Today’s consumers expect an increasingly digital experience from healthcare insurers. But what should that experience deliver – and are your systems up to the challenge?
As McKinsey reported recently, healthcare’s adoption of digital technology has generally followed the same pattern as other industries. The first wave of activity, in the 1950s, saw the automation of statistical data processing and standardized tasks such as accounting and payroll. In the second, two decades later, companies began integrating different parts of core processes, like HR and manufacturing. Now, organizations are moving towards “the third wave of IT adoption – full digitization of their entire enterprise,” according to McKinsey.
It's this third wave that seems to have caused the most trouble for healthcare insurers. With a vast ecosystem of stakeholders and changing regulations for them to manage, the dream of a fully integrated healthcare IT system remains elusive.
Not only do insurers struggle with the complex challenges involved, but they also lack confidence when it comes to digital innovation. A new survey by FIS and Raconteur found that more than 99 percent of insurers face obstacles to innovation, while more than a quarter of C-level insurance executives agree that insurance is less innovative than other financial services sectors.
However, it’s possible that healthcare payers are overthinking the development of their digital services – and overestimating the levels of innovation their customers expect. What if understanding customers and their needs is less sophisticated and demanding than you might first think?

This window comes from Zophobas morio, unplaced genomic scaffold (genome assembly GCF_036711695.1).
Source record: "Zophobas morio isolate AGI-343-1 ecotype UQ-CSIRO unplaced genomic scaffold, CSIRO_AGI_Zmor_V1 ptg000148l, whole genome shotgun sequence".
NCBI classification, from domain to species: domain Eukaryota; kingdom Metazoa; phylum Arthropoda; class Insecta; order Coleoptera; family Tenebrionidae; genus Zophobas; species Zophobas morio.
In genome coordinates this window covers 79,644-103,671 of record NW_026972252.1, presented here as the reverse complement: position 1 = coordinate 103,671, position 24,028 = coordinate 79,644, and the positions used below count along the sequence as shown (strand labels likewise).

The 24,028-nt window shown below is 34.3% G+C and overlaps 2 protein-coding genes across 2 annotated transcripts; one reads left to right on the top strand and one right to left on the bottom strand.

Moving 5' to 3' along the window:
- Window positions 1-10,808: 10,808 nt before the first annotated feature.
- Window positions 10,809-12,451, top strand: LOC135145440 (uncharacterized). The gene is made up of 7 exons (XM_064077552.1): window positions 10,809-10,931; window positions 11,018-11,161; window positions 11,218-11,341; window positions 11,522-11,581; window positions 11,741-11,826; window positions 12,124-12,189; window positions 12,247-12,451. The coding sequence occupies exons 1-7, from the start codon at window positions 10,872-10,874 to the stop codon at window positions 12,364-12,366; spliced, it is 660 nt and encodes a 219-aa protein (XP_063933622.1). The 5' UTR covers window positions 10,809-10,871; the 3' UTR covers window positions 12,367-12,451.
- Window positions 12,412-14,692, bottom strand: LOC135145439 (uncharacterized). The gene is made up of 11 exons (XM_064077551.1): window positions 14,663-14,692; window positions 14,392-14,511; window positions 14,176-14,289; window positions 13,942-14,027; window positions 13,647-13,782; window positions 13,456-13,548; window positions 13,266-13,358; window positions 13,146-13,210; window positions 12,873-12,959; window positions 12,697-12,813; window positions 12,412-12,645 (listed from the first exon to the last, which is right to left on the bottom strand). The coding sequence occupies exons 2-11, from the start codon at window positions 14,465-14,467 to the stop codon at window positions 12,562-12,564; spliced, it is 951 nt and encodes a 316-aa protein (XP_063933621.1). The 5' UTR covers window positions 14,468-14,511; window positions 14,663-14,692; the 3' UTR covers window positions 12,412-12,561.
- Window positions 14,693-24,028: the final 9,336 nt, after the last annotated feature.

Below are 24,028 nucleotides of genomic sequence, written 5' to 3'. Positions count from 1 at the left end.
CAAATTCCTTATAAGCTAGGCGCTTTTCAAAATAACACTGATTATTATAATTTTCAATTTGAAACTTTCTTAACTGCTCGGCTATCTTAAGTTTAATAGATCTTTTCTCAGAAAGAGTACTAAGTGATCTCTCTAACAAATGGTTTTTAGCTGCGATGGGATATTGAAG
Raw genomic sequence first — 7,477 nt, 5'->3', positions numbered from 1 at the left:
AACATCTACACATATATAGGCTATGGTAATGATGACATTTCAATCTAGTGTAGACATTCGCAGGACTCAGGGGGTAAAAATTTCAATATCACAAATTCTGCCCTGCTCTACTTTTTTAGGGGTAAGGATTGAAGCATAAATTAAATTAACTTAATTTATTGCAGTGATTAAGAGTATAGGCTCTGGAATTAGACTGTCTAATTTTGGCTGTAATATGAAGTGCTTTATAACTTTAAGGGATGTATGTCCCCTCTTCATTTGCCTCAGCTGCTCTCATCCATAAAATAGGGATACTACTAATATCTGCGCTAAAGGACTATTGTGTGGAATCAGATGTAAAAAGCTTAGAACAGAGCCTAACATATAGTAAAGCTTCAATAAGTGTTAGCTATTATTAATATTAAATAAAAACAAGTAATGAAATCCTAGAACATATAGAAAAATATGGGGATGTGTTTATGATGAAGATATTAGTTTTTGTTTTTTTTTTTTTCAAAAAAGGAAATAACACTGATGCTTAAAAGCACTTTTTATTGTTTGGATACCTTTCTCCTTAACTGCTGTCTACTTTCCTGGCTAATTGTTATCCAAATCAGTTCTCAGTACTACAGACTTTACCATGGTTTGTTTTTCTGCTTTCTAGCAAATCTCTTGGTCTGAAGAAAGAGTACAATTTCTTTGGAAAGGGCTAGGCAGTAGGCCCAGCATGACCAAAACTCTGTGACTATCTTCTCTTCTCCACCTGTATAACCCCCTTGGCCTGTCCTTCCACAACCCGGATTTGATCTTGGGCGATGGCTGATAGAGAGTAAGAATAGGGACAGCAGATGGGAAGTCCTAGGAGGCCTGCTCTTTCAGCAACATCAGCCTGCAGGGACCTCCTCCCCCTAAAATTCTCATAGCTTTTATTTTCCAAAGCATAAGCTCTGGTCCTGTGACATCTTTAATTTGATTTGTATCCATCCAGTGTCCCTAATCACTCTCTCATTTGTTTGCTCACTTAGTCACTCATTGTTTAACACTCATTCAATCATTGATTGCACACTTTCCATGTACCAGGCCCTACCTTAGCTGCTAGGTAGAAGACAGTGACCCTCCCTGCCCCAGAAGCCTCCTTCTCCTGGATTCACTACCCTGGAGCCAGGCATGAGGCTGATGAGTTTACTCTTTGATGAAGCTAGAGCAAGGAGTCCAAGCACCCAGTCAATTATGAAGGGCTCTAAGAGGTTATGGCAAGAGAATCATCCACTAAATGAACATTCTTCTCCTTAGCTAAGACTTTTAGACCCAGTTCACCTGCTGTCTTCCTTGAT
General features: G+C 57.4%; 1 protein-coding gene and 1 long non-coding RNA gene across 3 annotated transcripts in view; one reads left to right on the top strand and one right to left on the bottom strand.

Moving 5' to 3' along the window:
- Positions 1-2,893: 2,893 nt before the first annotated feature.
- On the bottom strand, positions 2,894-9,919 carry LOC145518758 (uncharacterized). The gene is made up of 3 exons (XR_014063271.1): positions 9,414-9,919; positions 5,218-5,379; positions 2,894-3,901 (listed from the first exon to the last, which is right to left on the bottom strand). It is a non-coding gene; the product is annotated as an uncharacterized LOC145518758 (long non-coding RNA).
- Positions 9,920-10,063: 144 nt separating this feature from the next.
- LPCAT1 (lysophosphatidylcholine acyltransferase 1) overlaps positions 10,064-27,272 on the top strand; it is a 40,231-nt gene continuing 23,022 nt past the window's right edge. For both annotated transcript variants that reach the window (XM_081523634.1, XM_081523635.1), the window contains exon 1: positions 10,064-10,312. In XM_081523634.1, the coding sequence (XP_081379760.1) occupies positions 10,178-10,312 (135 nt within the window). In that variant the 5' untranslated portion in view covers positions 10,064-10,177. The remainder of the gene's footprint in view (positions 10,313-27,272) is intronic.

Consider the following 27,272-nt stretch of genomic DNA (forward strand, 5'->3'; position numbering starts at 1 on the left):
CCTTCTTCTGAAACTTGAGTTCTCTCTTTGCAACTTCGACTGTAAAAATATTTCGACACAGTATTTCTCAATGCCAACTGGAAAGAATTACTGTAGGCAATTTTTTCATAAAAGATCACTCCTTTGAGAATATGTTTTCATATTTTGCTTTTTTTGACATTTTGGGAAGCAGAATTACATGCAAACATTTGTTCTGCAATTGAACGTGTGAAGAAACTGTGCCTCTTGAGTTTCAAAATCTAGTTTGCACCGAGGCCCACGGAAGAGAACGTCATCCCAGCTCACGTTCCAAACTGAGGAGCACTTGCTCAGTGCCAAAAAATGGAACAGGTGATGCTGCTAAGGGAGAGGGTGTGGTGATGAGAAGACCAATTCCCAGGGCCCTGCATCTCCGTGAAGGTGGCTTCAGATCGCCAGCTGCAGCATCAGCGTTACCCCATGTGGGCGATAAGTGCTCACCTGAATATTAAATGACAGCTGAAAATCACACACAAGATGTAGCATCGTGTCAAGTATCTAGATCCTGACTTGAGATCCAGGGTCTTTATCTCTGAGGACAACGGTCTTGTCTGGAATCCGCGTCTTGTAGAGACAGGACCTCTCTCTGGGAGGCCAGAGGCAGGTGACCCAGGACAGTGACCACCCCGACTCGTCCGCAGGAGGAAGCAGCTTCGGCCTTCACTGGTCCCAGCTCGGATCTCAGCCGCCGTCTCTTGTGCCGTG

Core requirements are surprisingly mundane, McKinsey notes. Consumers primarily long for better access to information – whether it is about their coverage or the cost of treatment – and a fast, integrated channel experience. For example, they want the ability to schedule an appointment directly after checking on the status of benefit coverage. Or, instead of waiting seven days for mail, they’d like to receive a digital ID card instantly on a mobile device, along with a direct link to send it to a provider.
So, while we see digital-savvy consumers make more and more use of apps and social media to manage their healthcare needs, they mainly crave a service that’s clear and simple to use, with a transparent view of their options. The good news is that transparency works both ways – when services are digitized, insurers ain greater insights into customers’ behavior and preferences as well.
The key is to take a bottom-up approach to this wave of digitization. By laying a strong foundation for automation across your enterprise, you position your business process automation and content management solutions to help you achieve your vision of integrated healthcare management. At the same time, you improve how customers and employees interact with information and each other – providing the two-way transparency that is vital for better service.
Don’t be daunted by digital innovation. Building an automated ecosystem and bringing your processes together into a simpler, more unified architecture will help you identify further opportunities for digitization in a cycle of continuous improvement. It doesn’t have to happen all at once – but catching the third wave of innovation will help you move forward more rapidly to a transformed digital future.